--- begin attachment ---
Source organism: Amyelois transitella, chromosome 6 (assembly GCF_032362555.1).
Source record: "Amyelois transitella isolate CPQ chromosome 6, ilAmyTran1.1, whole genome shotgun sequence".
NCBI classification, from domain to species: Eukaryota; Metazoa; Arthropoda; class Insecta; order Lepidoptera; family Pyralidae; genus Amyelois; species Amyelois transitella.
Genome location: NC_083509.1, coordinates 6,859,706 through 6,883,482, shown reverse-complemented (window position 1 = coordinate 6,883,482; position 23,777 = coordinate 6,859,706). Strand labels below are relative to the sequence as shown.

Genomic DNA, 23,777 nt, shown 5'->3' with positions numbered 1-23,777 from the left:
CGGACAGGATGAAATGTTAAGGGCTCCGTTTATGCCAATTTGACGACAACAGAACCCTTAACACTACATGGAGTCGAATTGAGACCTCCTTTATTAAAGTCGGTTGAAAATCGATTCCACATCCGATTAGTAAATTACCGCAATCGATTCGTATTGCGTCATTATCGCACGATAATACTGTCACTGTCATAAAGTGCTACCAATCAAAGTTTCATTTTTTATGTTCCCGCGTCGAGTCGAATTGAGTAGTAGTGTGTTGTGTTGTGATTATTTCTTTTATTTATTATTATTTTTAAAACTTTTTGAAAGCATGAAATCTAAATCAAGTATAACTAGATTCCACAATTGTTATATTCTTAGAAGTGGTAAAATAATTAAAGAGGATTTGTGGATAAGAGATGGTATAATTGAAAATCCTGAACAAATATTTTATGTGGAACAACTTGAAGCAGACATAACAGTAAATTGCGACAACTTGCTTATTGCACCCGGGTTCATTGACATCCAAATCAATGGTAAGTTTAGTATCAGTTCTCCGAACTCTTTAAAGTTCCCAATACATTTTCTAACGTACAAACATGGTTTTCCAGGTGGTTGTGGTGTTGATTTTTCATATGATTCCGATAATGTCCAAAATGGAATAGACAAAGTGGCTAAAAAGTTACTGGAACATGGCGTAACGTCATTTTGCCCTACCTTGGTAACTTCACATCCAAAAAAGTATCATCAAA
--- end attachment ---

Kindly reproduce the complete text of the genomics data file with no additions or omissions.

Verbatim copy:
Source organism: Amyelois transitella, chromosome 6 (assembly GCF_032362555.1).
Source record: "Amyelois transitella isolate CPQ chromosome 6, ilAmyTran1.1, whole genome shotgun sequence".
NCBI classification, from domain to species: Eukaryota; Metazoa; Arthropoda; class Insecta; order Lepidoptera; family Pyralidae; genus Amyelois; species Amyelois transitella.
Genome location: NC_083509.1, coordinates 6,859,706 through 6,883,482, shown reverse-complemented (window position 1 = coordinate 6,883,482; position 23,777 = coordinate 6,859,706). Strand labels below are relative to the sequence as shown.

Genomic DNA, 23,777 nt, shown 5'->3' with positions numbered 1-23,777 from the left:
CGGACAGGATGAAATGTTAAGGGCTCCGTTTATGCCAATTTGACGACAACAGAACCCTTAACACTACATGGAGTCGAATTGAGACCTCCTTTATTAAAGTCGGTTGAAAATCGATTCCACATCCGATTAGTAAATTACCGCAATCGATTCGTATTGCGTCATTATCGCACGATAATACTGTCACTGTCATAAAGTGCTACCAATCAAAGTTTCATTTTTTATGTTCCCGCGTCGAGTCGAATTGAGTAGTAGTGTGTTGTGTTGTGATTATTTCTTTTATTTATTATTATTTTTAAAACTTTTTGAAAGCATGAAATCTAAATCAAGTATAACTAGATTCCACAATTGTTATATTCTTAGAAGTGGTAAAATAATTAAAGAGGATTTGTGGATAAGAGATGGTATAATTGAAAATCCTGAACAAATATTTTATGTGGAACAACTTGAAGCAGACATAACAGTAAATTGCGACAACTTGCTTATTGCACCCGGGTTCATTGACATCCAAATCAATGGTAAGTTTAGTATCAGTTCTCCGAACTCTTTAAAGTTCCCAATACATTTTCTAACGTACAAACATGGTTTTCCAGGTGGTTGTGGTGTTGATTTTTCATATGATTCCGATAATGTCCAAAATGGAATAGACAAAGTGGCTAAAAAGTTACTGGAACATGGCGTAACGTCATTTTGCCCTACCTTGGTAACTTCACATCCAAAAAAGTATCATCAAA